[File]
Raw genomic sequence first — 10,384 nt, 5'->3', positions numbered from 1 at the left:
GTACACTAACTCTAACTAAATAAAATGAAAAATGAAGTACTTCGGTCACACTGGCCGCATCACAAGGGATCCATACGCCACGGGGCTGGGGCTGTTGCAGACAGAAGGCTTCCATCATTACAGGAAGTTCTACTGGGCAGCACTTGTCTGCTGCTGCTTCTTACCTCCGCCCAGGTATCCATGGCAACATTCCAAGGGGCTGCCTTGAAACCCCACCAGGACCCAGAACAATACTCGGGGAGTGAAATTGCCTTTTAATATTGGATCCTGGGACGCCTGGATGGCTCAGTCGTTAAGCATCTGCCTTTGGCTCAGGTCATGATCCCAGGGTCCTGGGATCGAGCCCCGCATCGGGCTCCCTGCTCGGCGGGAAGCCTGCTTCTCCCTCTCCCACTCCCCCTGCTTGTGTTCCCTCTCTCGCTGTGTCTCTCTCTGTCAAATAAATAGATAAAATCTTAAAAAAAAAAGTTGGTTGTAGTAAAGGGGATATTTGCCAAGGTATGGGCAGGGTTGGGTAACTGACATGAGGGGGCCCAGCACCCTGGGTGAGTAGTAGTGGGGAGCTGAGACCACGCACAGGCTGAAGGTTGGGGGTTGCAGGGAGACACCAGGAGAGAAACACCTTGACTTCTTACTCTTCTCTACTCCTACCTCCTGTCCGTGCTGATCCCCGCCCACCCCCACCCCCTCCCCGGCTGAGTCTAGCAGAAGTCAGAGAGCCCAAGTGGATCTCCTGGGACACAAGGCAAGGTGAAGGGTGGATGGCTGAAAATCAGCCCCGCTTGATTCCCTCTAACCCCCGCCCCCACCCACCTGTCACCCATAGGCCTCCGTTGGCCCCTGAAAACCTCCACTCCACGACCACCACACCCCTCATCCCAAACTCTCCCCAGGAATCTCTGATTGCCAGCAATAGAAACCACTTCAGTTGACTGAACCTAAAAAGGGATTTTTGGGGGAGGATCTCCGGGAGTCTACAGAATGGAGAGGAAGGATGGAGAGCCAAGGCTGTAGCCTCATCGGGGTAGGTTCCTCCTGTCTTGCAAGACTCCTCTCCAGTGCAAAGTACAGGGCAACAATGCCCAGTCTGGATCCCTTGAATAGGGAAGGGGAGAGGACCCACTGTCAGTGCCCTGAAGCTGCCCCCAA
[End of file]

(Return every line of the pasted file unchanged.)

Raw genomic sequence first — 10,384 nt, 5'->3', positions numbered from 1 at the left:
GTACACTAACTCTAACTAAATAAAATGAAAAATGAAGTACTTCGGTCACACTGGCCGCATCACAAGGGATCCATACGCCACGGGGCTGGGGCTGTTGCAGACAGAAGGCTTCCATCATTACAGGAAGTTCTACTGGGCAGCACTTGTCTGCTGCTGCTTCTTACCTCCGCCCAGGTATCCATGGCAACATTCCAAGGGGCTGCCTTGAAACCCCACCAGGACCCAGAACAATACTCGGGGAGTGAAATTGCCTTTTAATATTGGATCCTGGGACGCCTGGATGGCTCAGTCGTTAAGCATCTGCCTTTGGCTCAGGTCATGATCCCAGGGTCCTGGGATCGAGCCCCGCATCGGGCTCCCTGCTCGGCGGGAAGCCTGCTTCTCCCTCTCCCACTCCCCCTGCTTGTGTTCCCTCTCTCGCTGTGTCTCTCTCTGTCAAATAAATAGATAAAATCTTAAAAAAAAAAGTTGGTTGTAGTAAAGGGGATATTTGCCAAGGTATGGGCAGGGTTGGGTAACTGACATGAGGGGGCCCAGCACCCTGGGTGAGTAGTAGTGGGGAGCTGAGACCACGCACAGGCTGAAGGTTGGGGGTTGCAGGGAGACACCAGGAGAGAAACACCTTGACTTCTTACTCTTCTCTACTCCTACCTCCTGTCCGTGCTGATCCCCGCCCACCCCCACCCCCTCCCCGGCTGAGTCTAGCAGAAGTCAGAGAGCCCAAGTGGATCTCCTGGGACACAAGGCAAGGTGAAGGGTGGATGGCTGAAAATCAGCCCCGCTTGATTCCCTCTAACCCCCGCCCCCACCCACCTGTCACCCATAGGCCTCCGTTGGCCCCTGAAAACCTCCACTCCACGACCACCACACCCCTCATCCCAAACTCTCCCCAGGAATCTCTGATTGCCAGCAATAGAAACCACTTCAGTTGACTGAACCTAAAAAGGGATTTTTGGGGGAGGATCTCCGGGAGTCTACAGAATGGAGAGGAAGGATGGAGAGCCAAGGCTGTAGCCTCATCGGGGTAGGTTCCTCCTGTCTTGCAAGACTCCTCTCCAGTGCAAAGTACAGGGCAACAATGCCCAGTCTGGATCCCTTGAATAGGGAAGGGGAGAGGACCCACTGTCAGTGCCCTGAAGCTGCCCCCAA